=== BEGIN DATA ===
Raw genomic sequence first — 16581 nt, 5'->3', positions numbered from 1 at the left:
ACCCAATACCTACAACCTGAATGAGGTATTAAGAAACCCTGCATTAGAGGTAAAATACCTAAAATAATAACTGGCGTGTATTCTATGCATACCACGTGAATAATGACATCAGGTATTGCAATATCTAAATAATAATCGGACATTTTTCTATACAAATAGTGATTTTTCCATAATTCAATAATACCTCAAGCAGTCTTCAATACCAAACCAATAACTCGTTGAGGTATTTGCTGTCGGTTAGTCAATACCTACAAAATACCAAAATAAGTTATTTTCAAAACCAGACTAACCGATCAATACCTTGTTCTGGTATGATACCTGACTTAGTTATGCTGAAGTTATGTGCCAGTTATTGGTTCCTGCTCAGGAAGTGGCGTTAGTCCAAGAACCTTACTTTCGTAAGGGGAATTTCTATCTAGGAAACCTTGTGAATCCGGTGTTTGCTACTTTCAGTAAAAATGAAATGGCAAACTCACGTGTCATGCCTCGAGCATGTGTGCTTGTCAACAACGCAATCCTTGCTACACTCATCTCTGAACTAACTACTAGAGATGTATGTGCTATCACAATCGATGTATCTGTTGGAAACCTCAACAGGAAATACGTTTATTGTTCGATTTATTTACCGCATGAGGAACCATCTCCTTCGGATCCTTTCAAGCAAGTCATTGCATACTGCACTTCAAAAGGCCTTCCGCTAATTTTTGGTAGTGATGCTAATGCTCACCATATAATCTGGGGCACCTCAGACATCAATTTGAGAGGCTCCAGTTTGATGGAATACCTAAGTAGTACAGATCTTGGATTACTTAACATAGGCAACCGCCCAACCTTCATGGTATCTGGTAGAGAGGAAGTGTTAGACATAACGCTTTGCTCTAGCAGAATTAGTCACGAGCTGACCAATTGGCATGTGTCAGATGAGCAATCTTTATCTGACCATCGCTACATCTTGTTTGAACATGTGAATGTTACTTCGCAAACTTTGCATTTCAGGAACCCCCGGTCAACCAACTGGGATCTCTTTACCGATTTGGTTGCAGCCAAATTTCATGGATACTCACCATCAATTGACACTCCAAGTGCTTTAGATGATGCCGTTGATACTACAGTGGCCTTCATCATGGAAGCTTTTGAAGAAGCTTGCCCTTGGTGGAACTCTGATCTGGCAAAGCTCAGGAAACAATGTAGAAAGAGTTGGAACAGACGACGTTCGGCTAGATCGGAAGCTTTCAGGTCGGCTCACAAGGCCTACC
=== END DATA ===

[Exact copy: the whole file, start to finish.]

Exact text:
Raw genomic sequence first — 16581 nt, 5'->3', positions numbered from 1 at the left:
ACCCAATACCTACAACCTGAATGAGGTATTAAGAAACCCTGCATTAGAGGTAAAATACCTAAAATAATAACTGGCGTGTATTCTATGCATACCACGTGAATAATGACATCAGGTATTGCAATATCTAAATAATAATCGGACATTTTTCTATACAAATAGTGATTTTTCCATAATTCAATAATACCTCAAGCAGTCTTCAATACCAAACCAATAACTCGTTGAGGTATTTGCTGTCGGTTAGTCAATACCTACAAAATACCAAAATAAGTTATTTTCAAAACCAGACTAACCGATCAATACCTTGTTCTGGTATGATACCTGACTTAGTTATGCTGAAGTTATGTGCCAGTTATTGGTTCCTGCTCAGGAAGTGGCGTTAGTCCAAGAACCTTACTTTCGTAAGGGGAATTTCTATCTAGGAAACCTTGTGAATCCGGTGTTTGCTACTTTCAGTAAAAATGAAATGGCAAACTCACGTGTCATGCCTCGAGCATGTGTGCTTGTCAACAACGCAATCCTTGCTACACTCATCTCTGAACTAACTACTAGAGATGTATGTGCTATCACAATCGATGTATCTGTTGGAAACCTCAACAGGAAATACGTTTATTGTTCGATTTATTTACCGCATGAGGAACCATCTCCTTCGGATCCTTTCAAGCAAGTCATTGCATACTGCACTTCAAAAGGCCTTCCGCTAATTTTTGGTAGTGATGCTAATGCTCACCATATAATCTGGGGCACCTCAGACATCAATTTGAGAGGCTCCAGTTTGATGGAATACCTAAGTAGTACAGATCTTGGATTACTTAACATAGGCAACCGCCCAACCTTCATGGTATCTGGTAGAGAGGAAGTGTTAGACATAACGCTTTGCTCTAGCAGAATTAGTCACGAGCTGACCAATTGGCATGTGTCAGATGAGCAATCTTTATCTGACCATCGCTACATCTTGTTTGAACATGTGAATGTTACTTCGCAAACTTTGCATTTCAGGAACCCCCGGTCAACCAACTGGGATCTCTTTACCGATTTGGTTGCAGCCAAATTTCATGGATACTCACCATCAATTGACACTCCAAGTGCTTTAGATGATGCCGTTGATACTACAGTGGCCTTCATCATGGAAGCTTTTGAAGAAGCTTGCCCTTGGTGGAACTCTGATCTGGCAAAGCTCAGGAAACAATGTAGAAAGAGTTGGAACAGACGACGTTCGGCTAGATCGGAAGCTTTCAGGTCGGCTCACAAGGCCTACC